Business English - competent enough?

27.2.2013

Richard B Stephenson is a business communications specialist with degrees in business administration, political science and philosophy from Canada. Since 1995, he has worked with corporate communications training and consulting in Scandinavia & UK in the areas of rhetoric, sales, presentations, investor relations, communication techniques for leaders, and business language communication. Today, Richard is Managing Director of the Oslo based POLARIS Institute AS.

We often hear that Norwegians are good English speakers. Is this your understanding as well, or something we just like to believe?

Thinking of nations, perhaps only the Dutch are better, especially if we look at students. It's not however so simple. Relatively better is not the same as competent enough. More importantly, success also has very much to do with confidence: feeling confident enough to participate in meetings, to speak up, to express our thoughts and feelings with authority, etc. As people change jobs and as companies expand, the can find themselves in new situations. Suddenly they have gone from working locally to internationally, and the English skills become critical to success. They often feel unprepared and under-equipped. Lastly, English has such a rich vocabulary that people often find they are comfortable speaking in one context but can’t find the right words for their ideas in many other areas. These are the two biggest concerns for Norwegians working in English.

To what extent can being multilingual help increase profitability in our business?
It's difficult to say what poor communication or miscommunication costs companies per month or year in money, time or opportunity. It's also difficult to say what companies lose a year due to lack of communication - when their people choose to completely avoid situations in which they must communicate in English. What we do know is that deals, sales and projects are very frequently lost for these reasons and those that are won, are often less profitable and not delivered on time due to communication challenges. Problems arise in phone conversations, in email, meetings, documentation - everywhere suppliers, partner and customers interact. If you can't communicate well, it's hard to do business well.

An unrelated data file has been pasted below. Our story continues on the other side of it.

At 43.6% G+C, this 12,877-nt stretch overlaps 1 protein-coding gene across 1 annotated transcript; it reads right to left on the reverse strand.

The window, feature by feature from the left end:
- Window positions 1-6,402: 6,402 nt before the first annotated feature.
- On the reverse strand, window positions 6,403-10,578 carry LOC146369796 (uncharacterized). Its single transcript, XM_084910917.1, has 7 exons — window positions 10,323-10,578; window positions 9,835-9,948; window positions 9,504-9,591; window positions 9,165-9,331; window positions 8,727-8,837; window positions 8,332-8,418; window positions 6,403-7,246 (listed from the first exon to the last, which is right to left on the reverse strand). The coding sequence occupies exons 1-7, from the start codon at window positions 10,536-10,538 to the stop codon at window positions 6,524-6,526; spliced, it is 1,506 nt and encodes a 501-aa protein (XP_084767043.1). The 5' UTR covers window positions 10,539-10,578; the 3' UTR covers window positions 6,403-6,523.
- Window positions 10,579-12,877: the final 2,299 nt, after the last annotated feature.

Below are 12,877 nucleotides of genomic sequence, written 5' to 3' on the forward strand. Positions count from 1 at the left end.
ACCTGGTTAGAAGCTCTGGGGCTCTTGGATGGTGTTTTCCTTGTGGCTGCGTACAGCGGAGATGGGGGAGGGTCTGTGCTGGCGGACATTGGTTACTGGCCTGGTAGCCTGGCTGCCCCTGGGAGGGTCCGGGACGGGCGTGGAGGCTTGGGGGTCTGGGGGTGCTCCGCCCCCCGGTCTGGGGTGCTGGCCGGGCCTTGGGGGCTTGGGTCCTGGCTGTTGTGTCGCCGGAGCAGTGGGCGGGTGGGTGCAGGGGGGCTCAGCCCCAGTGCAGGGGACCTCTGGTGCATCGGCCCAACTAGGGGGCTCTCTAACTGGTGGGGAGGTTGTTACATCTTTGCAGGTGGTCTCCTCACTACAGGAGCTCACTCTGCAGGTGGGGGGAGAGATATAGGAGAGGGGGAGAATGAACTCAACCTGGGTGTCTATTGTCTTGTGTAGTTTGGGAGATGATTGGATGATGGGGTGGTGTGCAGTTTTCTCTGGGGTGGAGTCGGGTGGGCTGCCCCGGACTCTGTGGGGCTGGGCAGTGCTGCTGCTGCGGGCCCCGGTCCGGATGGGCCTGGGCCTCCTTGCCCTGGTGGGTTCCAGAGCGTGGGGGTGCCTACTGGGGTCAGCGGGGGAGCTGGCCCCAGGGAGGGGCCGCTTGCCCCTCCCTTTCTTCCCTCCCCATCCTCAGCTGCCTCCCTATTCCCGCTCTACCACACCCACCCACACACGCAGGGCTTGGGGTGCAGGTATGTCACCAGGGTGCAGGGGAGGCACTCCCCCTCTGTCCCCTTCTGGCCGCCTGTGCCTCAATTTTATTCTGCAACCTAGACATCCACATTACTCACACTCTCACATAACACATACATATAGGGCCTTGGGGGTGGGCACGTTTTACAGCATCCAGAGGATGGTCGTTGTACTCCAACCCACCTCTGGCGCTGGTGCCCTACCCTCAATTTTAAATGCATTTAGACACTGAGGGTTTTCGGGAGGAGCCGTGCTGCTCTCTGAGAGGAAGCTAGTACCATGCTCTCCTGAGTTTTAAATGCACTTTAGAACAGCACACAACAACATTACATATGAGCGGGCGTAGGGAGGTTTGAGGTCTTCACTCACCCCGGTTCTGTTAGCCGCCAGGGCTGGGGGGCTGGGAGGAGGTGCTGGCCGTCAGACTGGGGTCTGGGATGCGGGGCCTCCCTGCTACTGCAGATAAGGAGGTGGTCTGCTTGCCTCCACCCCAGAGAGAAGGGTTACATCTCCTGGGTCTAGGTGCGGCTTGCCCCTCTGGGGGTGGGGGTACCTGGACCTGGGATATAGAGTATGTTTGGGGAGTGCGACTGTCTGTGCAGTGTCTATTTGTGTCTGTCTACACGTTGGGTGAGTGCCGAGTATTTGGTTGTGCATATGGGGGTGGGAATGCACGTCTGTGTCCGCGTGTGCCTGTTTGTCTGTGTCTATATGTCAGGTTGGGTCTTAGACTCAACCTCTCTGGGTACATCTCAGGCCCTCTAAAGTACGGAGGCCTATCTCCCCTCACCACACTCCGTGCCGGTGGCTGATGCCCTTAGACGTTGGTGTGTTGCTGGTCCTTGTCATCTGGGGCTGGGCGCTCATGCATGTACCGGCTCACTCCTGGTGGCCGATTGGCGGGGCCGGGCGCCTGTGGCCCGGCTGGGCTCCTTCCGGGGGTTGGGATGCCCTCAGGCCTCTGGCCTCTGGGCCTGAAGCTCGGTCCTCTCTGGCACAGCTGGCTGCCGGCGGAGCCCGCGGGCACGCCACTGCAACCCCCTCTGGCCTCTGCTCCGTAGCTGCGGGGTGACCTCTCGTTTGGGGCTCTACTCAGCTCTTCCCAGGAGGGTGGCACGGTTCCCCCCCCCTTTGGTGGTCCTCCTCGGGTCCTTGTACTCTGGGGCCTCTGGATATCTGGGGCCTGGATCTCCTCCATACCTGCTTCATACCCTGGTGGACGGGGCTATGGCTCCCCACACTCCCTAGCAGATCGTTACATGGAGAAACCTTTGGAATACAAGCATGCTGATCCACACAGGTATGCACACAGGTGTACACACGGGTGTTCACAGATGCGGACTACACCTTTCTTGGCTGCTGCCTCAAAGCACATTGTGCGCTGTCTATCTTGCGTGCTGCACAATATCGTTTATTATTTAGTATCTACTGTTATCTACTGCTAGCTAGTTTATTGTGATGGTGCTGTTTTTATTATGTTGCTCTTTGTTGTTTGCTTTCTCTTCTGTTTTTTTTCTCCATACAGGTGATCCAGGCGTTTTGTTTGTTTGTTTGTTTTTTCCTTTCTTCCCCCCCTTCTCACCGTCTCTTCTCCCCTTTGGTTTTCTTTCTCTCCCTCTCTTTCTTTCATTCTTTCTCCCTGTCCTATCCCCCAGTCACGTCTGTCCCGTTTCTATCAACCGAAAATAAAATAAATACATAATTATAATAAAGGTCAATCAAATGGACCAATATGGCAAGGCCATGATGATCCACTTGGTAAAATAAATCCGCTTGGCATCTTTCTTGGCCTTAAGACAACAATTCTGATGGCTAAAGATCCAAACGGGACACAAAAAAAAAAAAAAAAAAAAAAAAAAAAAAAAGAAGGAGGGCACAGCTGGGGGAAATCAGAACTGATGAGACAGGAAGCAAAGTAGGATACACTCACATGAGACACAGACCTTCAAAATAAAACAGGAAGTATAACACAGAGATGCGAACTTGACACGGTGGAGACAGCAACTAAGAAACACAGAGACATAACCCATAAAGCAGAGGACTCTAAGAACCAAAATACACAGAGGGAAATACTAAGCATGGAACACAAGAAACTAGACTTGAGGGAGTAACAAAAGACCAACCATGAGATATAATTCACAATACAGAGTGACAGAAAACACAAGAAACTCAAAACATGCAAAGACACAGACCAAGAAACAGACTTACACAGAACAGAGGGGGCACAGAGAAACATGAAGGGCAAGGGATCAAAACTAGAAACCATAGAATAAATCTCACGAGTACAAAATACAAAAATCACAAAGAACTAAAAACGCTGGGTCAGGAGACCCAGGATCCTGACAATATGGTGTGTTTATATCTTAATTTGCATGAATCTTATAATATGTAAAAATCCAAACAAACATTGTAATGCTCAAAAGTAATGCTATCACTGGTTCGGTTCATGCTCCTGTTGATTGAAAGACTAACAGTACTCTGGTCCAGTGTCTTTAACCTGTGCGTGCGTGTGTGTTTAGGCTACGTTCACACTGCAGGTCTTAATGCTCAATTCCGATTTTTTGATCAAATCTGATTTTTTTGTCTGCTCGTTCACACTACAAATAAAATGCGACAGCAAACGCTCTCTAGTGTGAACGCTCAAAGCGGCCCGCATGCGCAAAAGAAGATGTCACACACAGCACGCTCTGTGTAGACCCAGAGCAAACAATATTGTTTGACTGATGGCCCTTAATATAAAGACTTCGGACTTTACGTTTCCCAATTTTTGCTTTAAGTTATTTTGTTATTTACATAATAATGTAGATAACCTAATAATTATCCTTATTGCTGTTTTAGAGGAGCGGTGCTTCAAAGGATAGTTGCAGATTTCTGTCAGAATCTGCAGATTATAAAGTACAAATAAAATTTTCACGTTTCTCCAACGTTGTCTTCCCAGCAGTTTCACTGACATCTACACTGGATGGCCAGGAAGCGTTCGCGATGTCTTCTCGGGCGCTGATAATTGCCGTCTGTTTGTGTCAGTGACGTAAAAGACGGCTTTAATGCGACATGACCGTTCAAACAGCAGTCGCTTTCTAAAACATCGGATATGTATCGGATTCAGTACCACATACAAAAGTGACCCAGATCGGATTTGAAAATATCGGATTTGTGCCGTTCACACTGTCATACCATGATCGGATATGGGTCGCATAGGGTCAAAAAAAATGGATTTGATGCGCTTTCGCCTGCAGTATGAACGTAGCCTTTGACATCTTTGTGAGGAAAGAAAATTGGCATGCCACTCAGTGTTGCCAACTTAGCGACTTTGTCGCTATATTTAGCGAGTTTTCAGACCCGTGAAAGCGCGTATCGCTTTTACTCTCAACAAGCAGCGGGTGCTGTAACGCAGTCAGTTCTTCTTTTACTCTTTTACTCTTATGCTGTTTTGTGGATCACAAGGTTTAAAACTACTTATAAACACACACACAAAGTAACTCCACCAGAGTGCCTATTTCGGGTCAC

It is an EU goal that students should be trained in at least two foreign languages. In Norway, students go through school with only one mandatory second language. What do you think about that?
Globalism has never been so widespread - the world has never been so small - communication has never been so important. It takes many skills and resources to succeed in any job, but any job that involves international work is critically dependent on communication, which means languages. Today, more than ever, the more languages we know, the more easily doors of opportunity open to us. Humans acquire language most easily before the age of 12, in fact even before the age of 7, as part of nature's survival system. After then, the part of the brain responsible for language "closes". When we learn language later in life, we actually need to turn on a new part of our brain, in the same cortex area, but new. When children learn more than one language they use the same part of the brain for multiple languages at the same time, and it's much easier. If we believe communication and language are important, we should provide children with the opportunity to learn additional languages when their brains are naturally best suited for it.

Can you please mention some of the most common "mistakes" Norwegians do in when negotiating in the English language?
There are two types of mistakes: those which are technically wrong but others still understand us; and those which are technically wrong and people don’t understand. There are many in the first category including things like preposition use, verb-subject agreement, etc. In the second category are two major challenges. The first is verb forms. We have twice as many in English for speaking in the past/present. Norwegians often consistently choose the wrong one, which causes problems. For example, they typically introduce themselves by saying something like, "Hello, I'm working for a consulting company and I'm living with my family in Trondheim." It could be understood from this that the person has recently decided to quit their job and leave their family, which is not at all what they intended to say. A second area and a very different challenge, is our strategic approach. Communication isn't just about grammar and vocabulary. If you "use" English the same way you "use" Norwegian, you will not likely be effective or successful at getting what you want from others. For example, in Norwegian we can be rather direct. When using English, we need to be quite indirect. There are many techniques here, which Norwegians seldom know how to use to their advantage.

Kommende kurs med Richard Stephenson:
Business English- bli trygg i bruk av engelsk i arbeidslivet